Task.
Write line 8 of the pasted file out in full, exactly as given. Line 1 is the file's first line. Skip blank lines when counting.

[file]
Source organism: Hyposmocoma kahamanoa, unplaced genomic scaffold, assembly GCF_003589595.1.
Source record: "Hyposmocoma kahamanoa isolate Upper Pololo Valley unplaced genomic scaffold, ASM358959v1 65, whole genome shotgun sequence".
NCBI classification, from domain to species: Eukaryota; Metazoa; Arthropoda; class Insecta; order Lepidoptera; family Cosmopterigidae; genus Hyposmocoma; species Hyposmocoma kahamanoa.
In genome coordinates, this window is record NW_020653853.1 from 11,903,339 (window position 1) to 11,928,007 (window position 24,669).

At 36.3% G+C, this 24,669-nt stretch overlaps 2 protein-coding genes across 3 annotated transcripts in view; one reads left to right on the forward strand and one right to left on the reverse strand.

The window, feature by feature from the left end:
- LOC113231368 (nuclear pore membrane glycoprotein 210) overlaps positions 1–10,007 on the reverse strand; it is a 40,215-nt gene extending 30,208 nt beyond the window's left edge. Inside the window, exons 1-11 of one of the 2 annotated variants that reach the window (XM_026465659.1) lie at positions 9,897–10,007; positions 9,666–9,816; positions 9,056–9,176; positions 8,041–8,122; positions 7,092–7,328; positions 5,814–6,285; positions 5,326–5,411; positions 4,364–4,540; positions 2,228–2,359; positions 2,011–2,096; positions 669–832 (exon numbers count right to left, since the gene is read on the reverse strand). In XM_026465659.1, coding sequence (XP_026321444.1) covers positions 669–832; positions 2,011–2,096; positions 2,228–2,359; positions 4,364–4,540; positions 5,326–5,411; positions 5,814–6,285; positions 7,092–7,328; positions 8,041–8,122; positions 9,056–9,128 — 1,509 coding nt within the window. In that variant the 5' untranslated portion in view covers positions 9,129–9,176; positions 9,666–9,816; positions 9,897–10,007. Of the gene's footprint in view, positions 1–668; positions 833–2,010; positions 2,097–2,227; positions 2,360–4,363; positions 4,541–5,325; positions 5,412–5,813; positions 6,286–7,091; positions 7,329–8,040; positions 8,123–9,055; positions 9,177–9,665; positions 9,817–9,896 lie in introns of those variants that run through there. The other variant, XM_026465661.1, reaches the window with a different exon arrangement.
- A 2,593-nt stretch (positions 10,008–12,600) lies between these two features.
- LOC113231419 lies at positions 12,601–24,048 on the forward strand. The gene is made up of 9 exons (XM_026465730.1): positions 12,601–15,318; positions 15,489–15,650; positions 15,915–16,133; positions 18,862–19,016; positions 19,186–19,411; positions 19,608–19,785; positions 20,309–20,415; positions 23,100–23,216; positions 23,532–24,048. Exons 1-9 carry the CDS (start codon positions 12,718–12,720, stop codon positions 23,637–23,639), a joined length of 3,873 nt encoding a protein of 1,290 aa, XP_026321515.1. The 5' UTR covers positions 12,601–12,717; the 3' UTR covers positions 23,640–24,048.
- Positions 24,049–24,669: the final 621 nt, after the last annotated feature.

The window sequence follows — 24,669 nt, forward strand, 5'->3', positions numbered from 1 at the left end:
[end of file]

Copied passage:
- A 2,593-nt stretch (positions 10,008–12,600) lies between these two features.